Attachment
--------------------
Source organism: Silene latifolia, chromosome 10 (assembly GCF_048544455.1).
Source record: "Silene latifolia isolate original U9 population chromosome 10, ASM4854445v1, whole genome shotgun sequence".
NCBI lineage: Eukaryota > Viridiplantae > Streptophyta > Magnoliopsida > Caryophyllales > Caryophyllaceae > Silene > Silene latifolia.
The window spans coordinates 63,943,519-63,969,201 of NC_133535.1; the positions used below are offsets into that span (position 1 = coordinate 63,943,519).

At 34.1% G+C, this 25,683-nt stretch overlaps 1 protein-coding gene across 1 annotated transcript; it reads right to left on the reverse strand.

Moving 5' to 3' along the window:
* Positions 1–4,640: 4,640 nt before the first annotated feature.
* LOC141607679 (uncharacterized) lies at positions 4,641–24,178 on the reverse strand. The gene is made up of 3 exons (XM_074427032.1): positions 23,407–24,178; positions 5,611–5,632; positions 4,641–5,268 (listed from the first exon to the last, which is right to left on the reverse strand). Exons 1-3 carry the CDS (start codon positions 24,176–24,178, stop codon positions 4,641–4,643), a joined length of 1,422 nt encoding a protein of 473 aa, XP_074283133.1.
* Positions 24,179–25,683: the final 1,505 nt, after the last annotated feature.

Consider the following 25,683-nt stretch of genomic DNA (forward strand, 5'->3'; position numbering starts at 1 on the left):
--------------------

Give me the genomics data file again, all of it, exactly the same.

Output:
Source organism: Silene latifolia, chromosome 10 (assembly GCF_048544455.1).
Source record: "Silene latifolia isolate original U9 population chromosome 10, ASM4854445v1, whole genome shotgun sequence".
NCBI lineage: Eukaryota > Viridiplantae > Streptophyta > Magnoliopsida > Caryophyllales > Caryophyllaceae > Silene > Silene latifolia.
The window spans coordinates 63,943,519-63,969,201 of NC_133535.1; the positions used below are offsets into that span (position 1 = coordinate 63,943,519).

At 34.1% G+C, this 25,683-nt stretch overlaps 1 protein-coding gene across 1 annotated transcript; it reads right to left on the reverse strand.

Moving 5' to 3' along the window:
* Positions 1–4,640: 4,640 nt before the first annotated feature.
* LOC141607679 (uncharacterized) lies at positions 4,641–24,178 on the reverse strand. The gene is made up of 3 exons (XM_074427032.1): positions 23,407–24,178; positions 5,611–5,632; positions 4,641–5,268 (listed from the first exon to the last, which is right to left on the reverse strand). Exons 1-3 carry the CDS (start codon positions 24,176–24,178, stop codon positions 4,641–4,643), a joined length of 1,422 nt encoding a protein of 473 aa, XP_074283133.1.
* Positions 24,179–25,683: the final 1,505 nt, after the last annotated feature.

Consider the following 25,683-nt stretch of genomic DNA (forward strand, 5'->3'; position numbering starts at 1 on the left):